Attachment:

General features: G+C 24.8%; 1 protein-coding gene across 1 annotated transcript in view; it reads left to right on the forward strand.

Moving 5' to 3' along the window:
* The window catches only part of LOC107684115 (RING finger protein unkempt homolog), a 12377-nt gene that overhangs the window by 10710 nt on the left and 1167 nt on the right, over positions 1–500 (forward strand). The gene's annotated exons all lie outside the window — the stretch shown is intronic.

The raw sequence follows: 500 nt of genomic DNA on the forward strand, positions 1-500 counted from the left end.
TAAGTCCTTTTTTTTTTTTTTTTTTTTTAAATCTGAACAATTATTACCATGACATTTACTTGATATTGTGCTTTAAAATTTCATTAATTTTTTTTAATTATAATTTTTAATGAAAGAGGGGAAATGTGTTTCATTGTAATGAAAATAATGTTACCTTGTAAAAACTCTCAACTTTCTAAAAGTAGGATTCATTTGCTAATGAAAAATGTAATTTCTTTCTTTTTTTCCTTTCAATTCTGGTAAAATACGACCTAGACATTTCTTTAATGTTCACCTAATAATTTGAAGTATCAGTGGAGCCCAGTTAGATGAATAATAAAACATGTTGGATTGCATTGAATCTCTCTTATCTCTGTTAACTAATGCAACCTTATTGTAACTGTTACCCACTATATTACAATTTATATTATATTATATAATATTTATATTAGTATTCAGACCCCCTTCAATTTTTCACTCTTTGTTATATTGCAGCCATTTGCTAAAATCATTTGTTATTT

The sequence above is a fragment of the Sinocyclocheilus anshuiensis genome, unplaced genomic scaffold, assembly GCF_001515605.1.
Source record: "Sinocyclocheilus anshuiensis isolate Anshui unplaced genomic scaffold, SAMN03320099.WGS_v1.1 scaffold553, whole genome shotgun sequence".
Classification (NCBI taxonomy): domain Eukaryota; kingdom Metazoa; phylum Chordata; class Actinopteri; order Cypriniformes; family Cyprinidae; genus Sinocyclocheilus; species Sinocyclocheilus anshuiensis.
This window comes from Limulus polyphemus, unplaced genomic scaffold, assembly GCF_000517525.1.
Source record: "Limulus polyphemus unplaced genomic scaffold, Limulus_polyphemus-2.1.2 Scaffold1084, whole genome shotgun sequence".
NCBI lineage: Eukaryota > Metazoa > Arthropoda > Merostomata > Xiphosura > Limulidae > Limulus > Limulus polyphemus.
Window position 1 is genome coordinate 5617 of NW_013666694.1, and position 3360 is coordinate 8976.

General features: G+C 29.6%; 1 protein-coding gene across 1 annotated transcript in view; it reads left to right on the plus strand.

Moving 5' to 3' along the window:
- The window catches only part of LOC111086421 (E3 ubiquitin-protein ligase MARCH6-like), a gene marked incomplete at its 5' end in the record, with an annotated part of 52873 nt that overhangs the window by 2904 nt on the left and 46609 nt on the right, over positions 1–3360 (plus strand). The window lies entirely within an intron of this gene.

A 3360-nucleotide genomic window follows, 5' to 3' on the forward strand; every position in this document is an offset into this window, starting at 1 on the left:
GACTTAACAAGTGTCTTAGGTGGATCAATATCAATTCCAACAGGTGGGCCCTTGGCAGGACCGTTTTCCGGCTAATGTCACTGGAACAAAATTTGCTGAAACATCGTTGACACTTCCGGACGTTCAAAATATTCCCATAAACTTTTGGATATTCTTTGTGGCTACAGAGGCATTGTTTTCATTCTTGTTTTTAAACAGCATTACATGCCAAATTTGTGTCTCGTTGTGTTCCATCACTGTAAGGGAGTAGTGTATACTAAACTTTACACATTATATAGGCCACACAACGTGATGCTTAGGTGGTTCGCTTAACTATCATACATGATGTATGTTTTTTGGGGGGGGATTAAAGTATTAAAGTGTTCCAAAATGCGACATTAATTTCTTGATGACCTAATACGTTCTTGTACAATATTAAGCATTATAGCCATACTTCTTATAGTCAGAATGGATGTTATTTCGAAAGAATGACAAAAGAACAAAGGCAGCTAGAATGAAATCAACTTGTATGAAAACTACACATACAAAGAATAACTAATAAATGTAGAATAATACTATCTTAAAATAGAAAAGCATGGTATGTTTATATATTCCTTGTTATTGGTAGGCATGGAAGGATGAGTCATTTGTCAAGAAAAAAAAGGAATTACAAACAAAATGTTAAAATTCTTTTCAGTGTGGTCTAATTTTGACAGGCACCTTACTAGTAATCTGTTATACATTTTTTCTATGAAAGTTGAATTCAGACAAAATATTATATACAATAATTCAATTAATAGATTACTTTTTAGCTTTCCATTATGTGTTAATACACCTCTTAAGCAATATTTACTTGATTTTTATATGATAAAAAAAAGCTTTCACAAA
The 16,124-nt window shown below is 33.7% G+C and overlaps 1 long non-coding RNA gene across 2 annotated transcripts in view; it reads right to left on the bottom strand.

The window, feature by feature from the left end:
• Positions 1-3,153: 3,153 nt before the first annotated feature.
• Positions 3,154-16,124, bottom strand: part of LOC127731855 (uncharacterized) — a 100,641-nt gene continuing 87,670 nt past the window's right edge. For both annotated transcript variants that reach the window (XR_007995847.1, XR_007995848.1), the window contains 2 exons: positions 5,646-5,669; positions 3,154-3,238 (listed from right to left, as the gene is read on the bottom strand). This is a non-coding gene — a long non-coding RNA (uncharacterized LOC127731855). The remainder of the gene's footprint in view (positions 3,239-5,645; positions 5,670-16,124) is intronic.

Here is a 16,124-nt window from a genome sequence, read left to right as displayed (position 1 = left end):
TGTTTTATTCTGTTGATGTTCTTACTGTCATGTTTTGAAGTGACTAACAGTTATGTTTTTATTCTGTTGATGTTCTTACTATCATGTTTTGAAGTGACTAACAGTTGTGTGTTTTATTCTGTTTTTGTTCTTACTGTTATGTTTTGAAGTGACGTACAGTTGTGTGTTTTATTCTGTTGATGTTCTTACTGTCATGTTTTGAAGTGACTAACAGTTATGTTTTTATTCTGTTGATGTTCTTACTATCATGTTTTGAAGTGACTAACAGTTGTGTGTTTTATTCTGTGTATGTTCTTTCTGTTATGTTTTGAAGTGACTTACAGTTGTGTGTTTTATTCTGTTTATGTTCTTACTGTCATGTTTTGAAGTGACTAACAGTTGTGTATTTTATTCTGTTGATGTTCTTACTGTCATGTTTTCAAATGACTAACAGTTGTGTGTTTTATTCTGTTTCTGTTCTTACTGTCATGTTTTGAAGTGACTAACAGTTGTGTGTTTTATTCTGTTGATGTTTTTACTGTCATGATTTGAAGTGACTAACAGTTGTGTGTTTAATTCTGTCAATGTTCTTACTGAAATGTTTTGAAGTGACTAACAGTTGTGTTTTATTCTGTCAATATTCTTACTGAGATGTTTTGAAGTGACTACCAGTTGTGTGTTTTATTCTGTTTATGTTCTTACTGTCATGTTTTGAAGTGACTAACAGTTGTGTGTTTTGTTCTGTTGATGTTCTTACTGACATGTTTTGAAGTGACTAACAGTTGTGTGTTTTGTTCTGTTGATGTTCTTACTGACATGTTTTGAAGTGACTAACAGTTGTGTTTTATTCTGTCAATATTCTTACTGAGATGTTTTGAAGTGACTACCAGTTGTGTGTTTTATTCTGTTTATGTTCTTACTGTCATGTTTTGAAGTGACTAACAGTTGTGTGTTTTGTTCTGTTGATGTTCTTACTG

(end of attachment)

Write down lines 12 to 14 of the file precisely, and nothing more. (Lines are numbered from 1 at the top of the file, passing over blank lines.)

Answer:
Window position 1 is genome coordinate 5617 of NW_013666694.1, and position 3360 is coordinate 8976.

General features: G+C 29.6%; 1 protein-coding gene across 1 annotated transcript in view; it reads left to right on the plus strand.

Moving 5' to 3' along the window: